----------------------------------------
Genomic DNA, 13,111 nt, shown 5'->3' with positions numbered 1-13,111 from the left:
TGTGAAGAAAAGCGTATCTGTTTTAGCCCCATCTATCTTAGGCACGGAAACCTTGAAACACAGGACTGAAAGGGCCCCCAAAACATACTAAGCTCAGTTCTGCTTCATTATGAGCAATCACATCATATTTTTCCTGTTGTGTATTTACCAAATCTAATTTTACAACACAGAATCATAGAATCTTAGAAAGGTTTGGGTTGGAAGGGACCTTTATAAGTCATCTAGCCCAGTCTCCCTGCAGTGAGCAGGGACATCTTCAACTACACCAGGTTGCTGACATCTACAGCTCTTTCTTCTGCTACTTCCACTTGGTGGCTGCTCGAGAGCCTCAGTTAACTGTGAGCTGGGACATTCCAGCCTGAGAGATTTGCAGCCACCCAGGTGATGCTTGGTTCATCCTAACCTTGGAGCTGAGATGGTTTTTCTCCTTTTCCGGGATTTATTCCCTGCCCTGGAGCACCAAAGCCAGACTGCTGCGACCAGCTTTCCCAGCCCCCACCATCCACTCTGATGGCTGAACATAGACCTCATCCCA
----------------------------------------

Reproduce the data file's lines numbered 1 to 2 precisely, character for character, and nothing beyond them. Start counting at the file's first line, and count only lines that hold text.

Genomic DNA, 13,111 nt, shown 5'->3' with positions numbered 1-13,111 from the left:
TGTGAAGAAAAGCGTATCTGTTTTAGCCCCATCTATCTTAGGCACGGAAACCTTGAAACACAGGACTGAAAGGGCCCCCAAAACATACTAAGCTCAGTTCTGCTTCATTATGAGCAATCACATCATATTTTTCCTGTTGTGTATTTACCAAATCTAATTTTACAACACAGAATCATAGAATCTTAGAAAGGTTTGGGTTGGAAGGGACCTTTATAAGTCATCTAGCCCAGTCTCCCTGCAGTGAGCAGGGACATCTTCAACTACACCAGGTTGCTGACATCTACAGCTCTTTCTTCTGCTACTTCCACTTGGTGGCTGCTCGAGAGCCTCAGTTAACTGTGAGCTGGGACATTCCAGCCTGAGAGATTTGCAGCCACCCAGGTGATGCTTGGTTCATCCTAACCTTGGAGCTGAGATGGTTTTTCTCCTTTTCCGGGATTTATTCCCTGCCCTGGAGCACCAAAGCCAGACTGCTGCGACCAGCTTTCCCAGCCCCCACCATCCACTCTGATGGCTGAACATAGACCTCATCCCA